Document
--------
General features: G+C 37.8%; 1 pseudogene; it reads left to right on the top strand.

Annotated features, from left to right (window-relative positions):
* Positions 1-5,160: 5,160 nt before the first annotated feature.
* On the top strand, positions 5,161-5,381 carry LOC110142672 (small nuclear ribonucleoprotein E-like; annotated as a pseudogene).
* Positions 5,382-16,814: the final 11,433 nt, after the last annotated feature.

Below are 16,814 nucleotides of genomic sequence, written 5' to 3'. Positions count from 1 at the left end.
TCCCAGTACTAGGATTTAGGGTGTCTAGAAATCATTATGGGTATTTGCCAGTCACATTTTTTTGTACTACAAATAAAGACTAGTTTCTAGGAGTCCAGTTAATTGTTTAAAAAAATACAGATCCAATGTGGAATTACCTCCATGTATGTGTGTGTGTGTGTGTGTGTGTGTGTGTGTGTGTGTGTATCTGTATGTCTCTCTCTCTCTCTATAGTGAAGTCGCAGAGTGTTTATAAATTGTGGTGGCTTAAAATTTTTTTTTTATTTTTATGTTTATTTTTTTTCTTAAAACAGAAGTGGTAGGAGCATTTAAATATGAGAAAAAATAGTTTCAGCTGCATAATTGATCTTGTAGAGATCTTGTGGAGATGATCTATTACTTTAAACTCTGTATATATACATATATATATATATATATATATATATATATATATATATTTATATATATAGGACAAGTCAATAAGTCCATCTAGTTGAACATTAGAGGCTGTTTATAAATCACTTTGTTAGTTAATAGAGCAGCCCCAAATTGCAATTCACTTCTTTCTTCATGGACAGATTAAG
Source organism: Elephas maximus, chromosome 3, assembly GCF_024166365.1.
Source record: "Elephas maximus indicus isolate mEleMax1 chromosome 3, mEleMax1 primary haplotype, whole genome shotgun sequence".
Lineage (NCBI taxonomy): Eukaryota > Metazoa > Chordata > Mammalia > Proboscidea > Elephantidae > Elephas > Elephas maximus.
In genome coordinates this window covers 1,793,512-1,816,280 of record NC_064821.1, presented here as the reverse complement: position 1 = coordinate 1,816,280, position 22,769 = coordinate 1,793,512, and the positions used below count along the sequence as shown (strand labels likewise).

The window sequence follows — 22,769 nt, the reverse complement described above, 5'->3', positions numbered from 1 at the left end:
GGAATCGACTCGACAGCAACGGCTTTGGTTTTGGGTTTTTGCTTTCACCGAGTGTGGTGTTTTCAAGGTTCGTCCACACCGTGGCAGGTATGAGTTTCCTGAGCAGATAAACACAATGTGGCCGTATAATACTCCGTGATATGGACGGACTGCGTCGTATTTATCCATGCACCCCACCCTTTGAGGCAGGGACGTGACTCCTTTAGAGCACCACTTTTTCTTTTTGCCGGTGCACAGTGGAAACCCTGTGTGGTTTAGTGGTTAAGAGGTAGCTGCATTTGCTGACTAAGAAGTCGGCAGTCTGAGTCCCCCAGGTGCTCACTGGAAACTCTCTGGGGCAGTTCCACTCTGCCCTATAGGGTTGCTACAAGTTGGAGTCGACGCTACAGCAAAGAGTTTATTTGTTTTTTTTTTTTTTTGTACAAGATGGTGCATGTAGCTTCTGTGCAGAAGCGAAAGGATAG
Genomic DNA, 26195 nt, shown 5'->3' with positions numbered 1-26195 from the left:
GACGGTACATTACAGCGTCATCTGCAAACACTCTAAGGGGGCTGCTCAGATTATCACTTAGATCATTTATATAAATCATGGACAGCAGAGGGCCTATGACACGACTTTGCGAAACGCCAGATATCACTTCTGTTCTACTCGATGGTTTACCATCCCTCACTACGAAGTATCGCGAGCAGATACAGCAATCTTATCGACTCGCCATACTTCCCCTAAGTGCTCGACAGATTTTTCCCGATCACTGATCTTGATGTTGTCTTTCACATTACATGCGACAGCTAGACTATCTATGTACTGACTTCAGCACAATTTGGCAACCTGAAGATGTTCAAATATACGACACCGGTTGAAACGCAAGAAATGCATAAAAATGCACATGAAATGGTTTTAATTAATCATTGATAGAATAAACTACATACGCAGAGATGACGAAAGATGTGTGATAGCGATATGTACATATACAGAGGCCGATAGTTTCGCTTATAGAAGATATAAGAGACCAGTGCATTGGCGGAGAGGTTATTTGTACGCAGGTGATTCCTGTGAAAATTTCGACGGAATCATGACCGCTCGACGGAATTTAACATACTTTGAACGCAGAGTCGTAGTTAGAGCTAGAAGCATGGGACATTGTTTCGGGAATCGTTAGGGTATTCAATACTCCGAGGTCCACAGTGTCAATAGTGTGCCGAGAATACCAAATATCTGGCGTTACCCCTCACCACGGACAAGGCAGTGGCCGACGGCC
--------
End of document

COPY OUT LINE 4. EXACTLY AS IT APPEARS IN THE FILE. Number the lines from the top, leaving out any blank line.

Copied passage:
* On the top strand, positions 5,161-5,381 carry LOC110142672 (small nuclear ribonucleoprotein E-like; annotated as a pseudogene).